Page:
Progress Energy customers could soon see their rates increase as the state Public Service Commission begins voting Monday on the utility's proposal to increase revenue by $499 million.
Monday's decision is the first of two steps in the PSC's voting process. Commissioners are expected to decide Monday whether Progress and Florida Power & Light should receive any revenue increases at all.
If an increase is approved, the commission on Jan. 28 would decide how much residential and commercial customers would be responsible for paying toward the increase.
Progress' proposed increase would affect the so-called base rate, which is money the company receives to handle its operating costs, such as plant maintenance.
While the utility requested $499 million, PSC analysts recommended to the commission a smaller increase of $180 million. Commissioners could vote for a different amount, including no increase at all.
Under Progress' proposal, residential customers would see their bills increase by about 7 percent above the current $127.26 charge for 1,000 kilowatt-hours of electric usage.
Businesses would see their rates increase 4 to 10 percent.
One of the leading advocates for residential customers, the Florida Consumer Action Network, or FCAN, wants a delay in Monday's vote because of the recent addition of two new commissioners. FCAN does not believe there should be any increase in rates.
"There's no way they're ready," Bill Newton, executive director of FCAN, said of the two new commissioners.
He said the commission's staff recommendation for a substantially lower increase already shows concerns about Progress' proposal.
"It did not hold up to scrutiny," Newton said.
J.R. Kelly, the state public counsel, said his office's position has been that there should be a decrease in residential rates. But he said it is time to make a decision because, "these decisions were supposed to be rendered in late November, early December."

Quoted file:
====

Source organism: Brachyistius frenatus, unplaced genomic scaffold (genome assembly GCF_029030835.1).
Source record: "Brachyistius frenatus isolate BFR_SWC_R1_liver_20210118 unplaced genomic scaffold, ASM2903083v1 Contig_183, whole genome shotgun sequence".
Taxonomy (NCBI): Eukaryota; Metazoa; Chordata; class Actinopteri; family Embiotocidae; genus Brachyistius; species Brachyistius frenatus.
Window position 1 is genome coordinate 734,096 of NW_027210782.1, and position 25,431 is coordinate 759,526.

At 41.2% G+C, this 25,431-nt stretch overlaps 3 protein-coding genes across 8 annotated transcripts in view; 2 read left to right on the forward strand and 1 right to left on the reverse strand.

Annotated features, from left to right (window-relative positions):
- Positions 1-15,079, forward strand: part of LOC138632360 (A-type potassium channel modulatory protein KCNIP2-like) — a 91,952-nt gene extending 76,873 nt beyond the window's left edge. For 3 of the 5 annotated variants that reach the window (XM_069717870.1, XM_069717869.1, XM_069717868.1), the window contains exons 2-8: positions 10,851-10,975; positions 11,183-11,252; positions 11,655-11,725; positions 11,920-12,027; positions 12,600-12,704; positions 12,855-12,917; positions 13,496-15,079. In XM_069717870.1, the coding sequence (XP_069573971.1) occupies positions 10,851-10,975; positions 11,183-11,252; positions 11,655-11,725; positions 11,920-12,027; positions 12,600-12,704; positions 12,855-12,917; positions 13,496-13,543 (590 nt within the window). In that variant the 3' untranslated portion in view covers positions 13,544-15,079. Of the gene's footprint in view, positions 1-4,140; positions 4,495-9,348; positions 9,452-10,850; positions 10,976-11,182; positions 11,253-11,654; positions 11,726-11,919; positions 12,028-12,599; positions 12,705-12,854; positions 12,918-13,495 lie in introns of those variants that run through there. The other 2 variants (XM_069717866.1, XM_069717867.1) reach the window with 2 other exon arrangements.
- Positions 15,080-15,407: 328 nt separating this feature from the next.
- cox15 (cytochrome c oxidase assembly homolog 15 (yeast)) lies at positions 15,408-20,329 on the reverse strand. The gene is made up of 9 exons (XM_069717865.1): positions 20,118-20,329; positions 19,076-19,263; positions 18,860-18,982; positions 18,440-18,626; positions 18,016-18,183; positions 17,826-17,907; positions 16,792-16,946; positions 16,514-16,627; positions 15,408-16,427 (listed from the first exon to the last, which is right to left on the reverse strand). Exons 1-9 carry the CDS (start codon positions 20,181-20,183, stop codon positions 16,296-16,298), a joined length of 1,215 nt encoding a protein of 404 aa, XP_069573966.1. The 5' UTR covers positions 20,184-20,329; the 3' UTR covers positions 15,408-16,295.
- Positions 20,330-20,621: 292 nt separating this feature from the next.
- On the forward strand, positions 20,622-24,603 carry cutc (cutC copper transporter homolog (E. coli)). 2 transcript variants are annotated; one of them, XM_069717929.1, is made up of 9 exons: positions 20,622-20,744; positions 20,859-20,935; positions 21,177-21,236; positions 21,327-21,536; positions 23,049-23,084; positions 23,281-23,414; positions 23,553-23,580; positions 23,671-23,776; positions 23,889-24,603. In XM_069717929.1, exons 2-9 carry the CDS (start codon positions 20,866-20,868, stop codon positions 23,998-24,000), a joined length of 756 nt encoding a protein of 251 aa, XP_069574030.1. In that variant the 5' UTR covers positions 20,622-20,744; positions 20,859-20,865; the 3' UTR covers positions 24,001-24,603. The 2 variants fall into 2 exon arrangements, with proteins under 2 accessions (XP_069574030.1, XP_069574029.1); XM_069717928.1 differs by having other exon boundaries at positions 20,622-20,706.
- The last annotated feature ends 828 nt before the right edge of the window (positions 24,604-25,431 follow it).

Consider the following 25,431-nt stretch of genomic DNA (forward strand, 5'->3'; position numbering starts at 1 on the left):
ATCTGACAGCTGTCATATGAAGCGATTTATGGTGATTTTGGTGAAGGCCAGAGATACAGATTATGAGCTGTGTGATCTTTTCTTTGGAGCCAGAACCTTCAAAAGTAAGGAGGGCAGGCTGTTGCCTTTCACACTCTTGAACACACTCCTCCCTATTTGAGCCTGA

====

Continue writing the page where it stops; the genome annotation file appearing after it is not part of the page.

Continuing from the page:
"First of all, we're disappointed that the staff and their recommendations did not totally adopt our position," Kelly said. "Not only should there not be an increase, there should be a decrease."
Progress Energy's request would increase the base rate component of customers' bills, which is listed as part of the "energy charge."
The utility said the base rate has increased 1 percent over the past 25 years and is a necessary revenue source for maintenance and upkeep of plants and company operations.
Suzanne Grant, a spokeswoman for the utility, said the PSC staff's recommendation of about a third of Progress' request will hamper the gains the company has made in improving customer service.
"That would be like trying to put a $15,000 roof on your house and having only $5,000 to do it," Grant said.
To customers, the source of the increase often does not matter, as the trending upward of fuel costs has led to increases in the fuel charge on utility bills. But utilities do not benefit from the fuel charge, as it is a direct cost for the price of the commodity.
"Fuel is very volatile," Grant said. "Utilities do not make money on fuel costs. Fuel costs for 2010 are down dramatically."
Grant said she believes commissioners have now had time to thoroughly review the request and is prepared to make a decision.
The result of their votes will be reflected in customer bills for March billing.
Kelly said the commission — including the new commissioners — has been reviewing all of the material regarding the proposed increase, and he believes it is prepared enough to make a decision.
However, because it is a new commission, Kelly said it is difficult to predict what kind of decision it will render.
"That's the total unknown," Kelly said. "Since we do have two brand-spanking-new commissioners, I have no idea what they will do and how they will react to the staff's recommendations."
Ivan Penn can be reached at firstname.lastname@example.org or (727) 892-2332. Follow him on Twitter at www.twitter.com/Consumers_Edge and become a fan of Consumer's Edge on Facebook.